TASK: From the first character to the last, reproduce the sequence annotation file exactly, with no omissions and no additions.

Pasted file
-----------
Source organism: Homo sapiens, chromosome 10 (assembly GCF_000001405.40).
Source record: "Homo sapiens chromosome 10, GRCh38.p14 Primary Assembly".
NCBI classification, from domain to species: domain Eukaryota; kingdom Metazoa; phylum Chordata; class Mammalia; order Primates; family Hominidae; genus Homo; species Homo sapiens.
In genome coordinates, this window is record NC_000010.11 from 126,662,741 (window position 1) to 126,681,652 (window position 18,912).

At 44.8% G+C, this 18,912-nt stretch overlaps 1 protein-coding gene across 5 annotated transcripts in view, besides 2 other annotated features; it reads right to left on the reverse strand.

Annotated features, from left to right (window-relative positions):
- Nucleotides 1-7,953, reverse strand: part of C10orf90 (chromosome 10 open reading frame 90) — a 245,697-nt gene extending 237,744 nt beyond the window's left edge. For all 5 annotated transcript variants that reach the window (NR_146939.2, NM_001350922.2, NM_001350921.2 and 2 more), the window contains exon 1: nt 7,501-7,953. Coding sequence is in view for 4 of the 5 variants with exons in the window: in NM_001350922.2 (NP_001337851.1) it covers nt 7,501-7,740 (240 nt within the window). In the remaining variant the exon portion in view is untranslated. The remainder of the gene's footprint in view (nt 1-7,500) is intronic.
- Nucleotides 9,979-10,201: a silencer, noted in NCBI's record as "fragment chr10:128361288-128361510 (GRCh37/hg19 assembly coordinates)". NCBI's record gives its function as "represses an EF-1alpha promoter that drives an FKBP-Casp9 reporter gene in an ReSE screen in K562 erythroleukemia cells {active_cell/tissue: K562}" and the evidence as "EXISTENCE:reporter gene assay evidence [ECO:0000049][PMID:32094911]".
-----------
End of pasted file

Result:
Source organism: Homo sapiens, chromosome 10 (assembly GCF_000001405.40).
Source record: "Homo sapiens chromosome 10, GRCh38.p14 Primary Assembly".
NCBI classification, from domain to species: domain Eukaryota; kingdom Metazoa; phylum Chordata; class Mammalia; order Primates; family Hominidae; genus Homo; species Homo sapiens.
In genome coordinates, this window is record NC_000010.11 from 126,662,741 (window position 1) to 126,681,652 (window position 18,912).

At 44.8% G+C, this 18,912-nt stretch overlaps 1 protein-coding gene across 5 annotated transcripts in view, besides 2 other annotated features; it reads right to left on the reverse strand.

Annotated features, from left to right (window-relative positions):
- Nucleotides 1-7,953, reverse strand: part of C10orf90 (chromosome 10 open reading frame 90) — a 245,697-nt gene extending 237,744 nt beyond the window's left edge. For all 5 annotated transcript variants that reach the window (NR_146939.2, NM_001350922.2, NM_001350921.2 and 2 more), the window contains exon 1: nt 7,501-7,953. Coding sequence is in view for 4 of the 5 variants with exons in the window: in NM_001350922.2 (NP_001337851.1) it covers nt 7,501-7,740 (240 nt within the window). In the remaining variant the exon portion in view is untranslated. The remainder of the gene's footprint in view (nt 1-7,500) is intronic.
- Nucleotides 9,979-10,201: a silencer, noted in NCBI's record as "fragment chr10:128361288-128361510 (GRCh37/hg19 assembly coordinates)". NCBI's record gives its function as "represses an EF-1alpha promoter that drives an FKBP-Casp9 reporter gene in an ReSE screen in K562 erythroleukemia cells {active_cell/tissue: K562}" and the evidence as "EXISTENCE:reporter gene assay evidence [ECO:0000049][PMID:32094911]".